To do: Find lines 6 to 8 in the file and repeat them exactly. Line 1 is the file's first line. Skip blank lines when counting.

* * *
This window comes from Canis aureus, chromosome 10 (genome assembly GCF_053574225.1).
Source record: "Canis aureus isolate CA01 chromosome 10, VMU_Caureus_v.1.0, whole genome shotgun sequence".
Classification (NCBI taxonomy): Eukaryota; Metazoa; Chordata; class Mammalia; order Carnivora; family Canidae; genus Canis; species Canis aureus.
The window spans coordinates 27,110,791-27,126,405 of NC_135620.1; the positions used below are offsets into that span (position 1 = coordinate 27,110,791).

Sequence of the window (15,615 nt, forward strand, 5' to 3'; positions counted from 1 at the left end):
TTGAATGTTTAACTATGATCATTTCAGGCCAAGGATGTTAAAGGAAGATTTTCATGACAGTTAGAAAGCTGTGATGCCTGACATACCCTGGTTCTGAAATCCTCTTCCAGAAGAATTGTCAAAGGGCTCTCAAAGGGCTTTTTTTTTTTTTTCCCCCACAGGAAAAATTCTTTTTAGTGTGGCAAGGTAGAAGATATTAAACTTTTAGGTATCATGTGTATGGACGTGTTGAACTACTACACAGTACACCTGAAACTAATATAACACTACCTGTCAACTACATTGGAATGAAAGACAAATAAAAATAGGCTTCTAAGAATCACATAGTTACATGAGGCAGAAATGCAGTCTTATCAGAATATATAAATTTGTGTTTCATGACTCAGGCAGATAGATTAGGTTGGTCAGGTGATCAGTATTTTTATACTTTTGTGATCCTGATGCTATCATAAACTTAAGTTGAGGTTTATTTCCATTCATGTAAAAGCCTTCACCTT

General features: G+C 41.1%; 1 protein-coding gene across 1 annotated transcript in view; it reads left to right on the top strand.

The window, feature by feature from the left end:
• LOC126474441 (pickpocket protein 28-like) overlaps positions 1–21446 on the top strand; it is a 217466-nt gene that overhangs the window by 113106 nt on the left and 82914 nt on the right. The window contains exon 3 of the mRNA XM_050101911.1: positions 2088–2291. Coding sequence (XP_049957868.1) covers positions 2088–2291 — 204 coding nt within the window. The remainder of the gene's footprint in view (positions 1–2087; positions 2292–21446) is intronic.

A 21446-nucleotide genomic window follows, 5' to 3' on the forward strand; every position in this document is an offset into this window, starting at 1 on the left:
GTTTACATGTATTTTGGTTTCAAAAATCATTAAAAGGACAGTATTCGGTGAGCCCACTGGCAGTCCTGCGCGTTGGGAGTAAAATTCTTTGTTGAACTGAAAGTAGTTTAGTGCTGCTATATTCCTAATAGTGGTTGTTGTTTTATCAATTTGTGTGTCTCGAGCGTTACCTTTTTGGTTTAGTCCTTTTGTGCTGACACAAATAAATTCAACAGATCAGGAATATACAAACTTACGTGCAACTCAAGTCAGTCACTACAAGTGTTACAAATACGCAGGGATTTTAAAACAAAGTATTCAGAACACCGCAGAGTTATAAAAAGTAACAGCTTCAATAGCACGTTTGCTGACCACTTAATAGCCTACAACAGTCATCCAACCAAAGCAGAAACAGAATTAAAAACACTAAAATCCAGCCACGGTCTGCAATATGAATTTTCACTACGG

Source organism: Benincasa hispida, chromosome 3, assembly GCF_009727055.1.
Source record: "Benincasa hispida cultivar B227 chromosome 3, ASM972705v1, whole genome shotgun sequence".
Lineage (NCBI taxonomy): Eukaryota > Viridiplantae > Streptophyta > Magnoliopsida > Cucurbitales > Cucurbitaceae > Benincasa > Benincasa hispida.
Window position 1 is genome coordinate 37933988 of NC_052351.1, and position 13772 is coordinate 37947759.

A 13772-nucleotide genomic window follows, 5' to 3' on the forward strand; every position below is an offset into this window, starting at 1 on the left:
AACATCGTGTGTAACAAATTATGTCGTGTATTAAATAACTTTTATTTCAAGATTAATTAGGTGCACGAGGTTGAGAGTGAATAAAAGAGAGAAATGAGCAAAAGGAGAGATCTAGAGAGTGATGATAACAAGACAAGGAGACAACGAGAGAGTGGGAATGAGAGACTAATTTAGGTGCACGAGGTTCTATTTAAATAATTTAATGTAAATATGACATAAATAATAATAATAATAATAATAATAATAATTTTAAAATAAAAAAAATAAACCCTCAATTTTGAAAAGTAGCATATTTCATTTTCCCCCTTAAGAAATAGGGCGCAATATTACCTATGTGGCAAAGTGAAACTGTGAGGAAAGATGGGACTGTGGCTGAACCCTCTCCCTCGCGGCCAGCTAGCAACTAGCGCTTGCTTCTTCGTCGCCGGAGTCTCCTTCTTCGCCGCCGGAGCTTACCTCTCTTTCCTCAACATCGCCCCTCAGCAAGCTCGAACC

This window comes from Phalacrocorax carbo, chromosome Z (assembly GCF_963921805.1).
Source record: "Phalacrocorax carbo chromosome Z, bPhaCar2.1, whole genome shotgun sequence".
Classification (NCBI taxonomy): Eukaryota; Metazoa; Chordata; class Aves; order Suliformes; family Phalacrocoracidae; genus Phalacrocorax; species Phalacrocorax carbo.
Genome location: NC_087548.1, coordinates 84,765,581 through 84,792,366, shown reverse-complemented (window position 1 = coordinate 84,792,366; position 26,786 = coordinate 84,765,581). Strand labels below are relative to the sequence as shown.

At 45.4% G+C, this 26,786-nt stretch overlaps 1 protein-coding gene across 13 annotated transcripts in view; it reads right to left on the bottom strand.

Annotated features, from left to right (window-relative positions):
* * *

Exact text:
TTGAATGTTTAACTATGATCATTTCAGGCCAAGGATGTTAAAGGAAGATTTTCATGACAGTTAGAAAGCTGTGATGCCTGACATACCCTGGTTCTGAAATCCTCTTCCAGAAGAATTGTCAAAGGGCTCTCAAAGGGCTTTTTTTTTTTTTTCCCCCACAGGAAAAATTCTTTTTAGTGTGGCAAGGTAGAAGATATTAAACTTTTAGGTATCATGTGTATGGACGTGTTGAACTACTACACAGTACACCTGAAACTAATATAACACTACCTGTCAACTACATTGGAATGAAAGACAAATAAAAATAGGCTTCTAAGAATCACATAGTTACATGAGGCAGAAATGCAGTCTTATCAGAATATATAAATTTGTGTTTCATGACTCAGGCAGATAGATTAGGTTGGTCAGGTGATCAGTATTTTTATACTTTTGTGATCCTGATGCTATCATAAACTTAAGTTGAGGTTTATTTCCATTCATGTAAAAGCCTTCACCTT

General features: G+C 41.1%; 1 protein-coding gene across 1 annotated transcript in view; it reads left to right on the top strand.

The window, feature by feature from the left end: